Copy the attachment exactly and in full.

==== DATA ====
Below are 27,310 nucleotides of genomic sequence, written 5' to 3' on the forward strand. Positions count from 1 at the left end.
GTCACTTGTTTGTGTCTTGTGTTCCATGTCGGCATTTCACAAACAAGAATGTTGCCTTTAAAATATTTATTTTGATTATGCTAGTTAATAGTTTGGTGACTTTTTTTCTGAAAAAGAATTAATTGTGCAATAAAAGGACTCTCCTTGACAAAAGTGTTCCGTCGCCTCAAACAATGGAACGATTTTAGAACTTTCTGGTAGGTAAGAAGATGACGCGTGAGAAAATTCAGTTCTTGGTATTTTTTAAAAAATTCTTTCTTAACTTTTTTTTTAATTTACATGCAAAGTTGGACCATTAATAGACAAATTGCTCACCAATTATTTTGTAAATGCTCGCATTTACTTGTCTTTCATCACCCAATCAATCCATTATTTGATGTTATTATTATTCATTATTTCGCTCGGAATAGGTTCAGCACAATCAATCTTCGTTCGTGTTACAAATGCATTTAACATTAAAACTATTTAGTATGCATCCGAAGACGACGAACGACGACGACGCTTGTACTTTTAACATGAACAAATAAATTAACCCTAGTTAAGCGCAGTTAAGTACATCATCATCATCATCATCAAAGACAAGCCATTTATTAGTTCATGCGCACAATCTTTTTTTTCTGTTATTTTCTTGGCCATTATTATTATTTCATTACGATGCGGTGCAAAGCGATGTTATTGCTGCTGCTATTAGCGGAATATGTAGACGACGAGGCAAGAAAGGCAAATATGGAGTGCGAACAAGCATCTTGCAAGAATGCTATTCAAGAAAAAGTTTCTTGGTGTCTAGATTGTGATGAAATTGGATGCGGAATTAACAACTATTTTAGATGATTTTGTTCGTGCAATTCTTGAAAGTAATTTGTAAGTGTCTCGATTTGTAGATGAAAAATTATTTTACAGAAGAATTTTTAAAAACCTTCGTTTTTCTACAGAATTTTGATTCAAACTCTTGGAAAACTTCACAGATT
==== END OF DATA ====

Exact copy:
Below are 27,310 nucleotides of genomic sequence, written 5' to 3' on the forward strand. Positions count from 1 at the left end.
GTCACTTGTTTGTGTCTTGTGTTCCATGTCGGCATTTCACAAACAAGAATGTTGCCTTTAAAATATTTATTTTGATTATGCTAGTTAATAGTTTGGTGACTTTTTTTCTGAAAAAGAATTAATTGTGCAATAAAAGGACTCTCCTTGACAAAAGTGTTCCGTCGCCTCAAACAATGGAACGATTTTAGAACTTTCTGGTAGGTAAGAAGATGACGCGTGAGAAAATTCAGTTCTTGGTATTTTTTAAAAAATTCTTTCTTAACTTTTTTTTTAATTTACATGCAAAGTTGGACCATTAATAGACAAATTGCTCACCAATTATTTTGTAAATGCTCGCATTTACTTGTCTTTCATCACCCAATCAATCCATTATTTGATGTTATTATTATTCATTATTTCGCTCGGAATAGGTTCAGCACAATCAATCTTCGTTCGTGTTACAAATGCATTTAACATTAAAACTATTTAGTATGCATCCGAAGACGACGAACGACGACGACGCTTGTACTTTTAACATGAACAAATAAATTAACCCTAGTTAAGCGCAGTTAAGTACATCATCATCATCATCATCAAAGACAAGCCATTTATTAGTTCATGCGCACAATCTTTTTTTTCTGTTATTTTCTTGGCCATTATTATTATTTCATTACGATGCGGTGCAAAGCGATGTTATTGCTGCTGCTATTAGCGGAATATGTAGACGACGAGGCAAGAAAGGCAAATATGGAGTGCGAACAAGCATCTTGCAAGAATGCTATTCAAGAAAAAGTTTCTTGGTGTCTAGATTGTGATGAAATTGGATGCGGAATTAACAACTATTTTAGATGATTTTGTTCGTGCAATTCTTGAAAGTAATTTGTAAGTGTCTCGATTTGTAGATGAAAAATTATTTTACAGAAGAATTTTTAAAAACCTTCGTTTTTCTACAGAATTTTGATTCAAACTCTTGGAAAACTTCACAGATT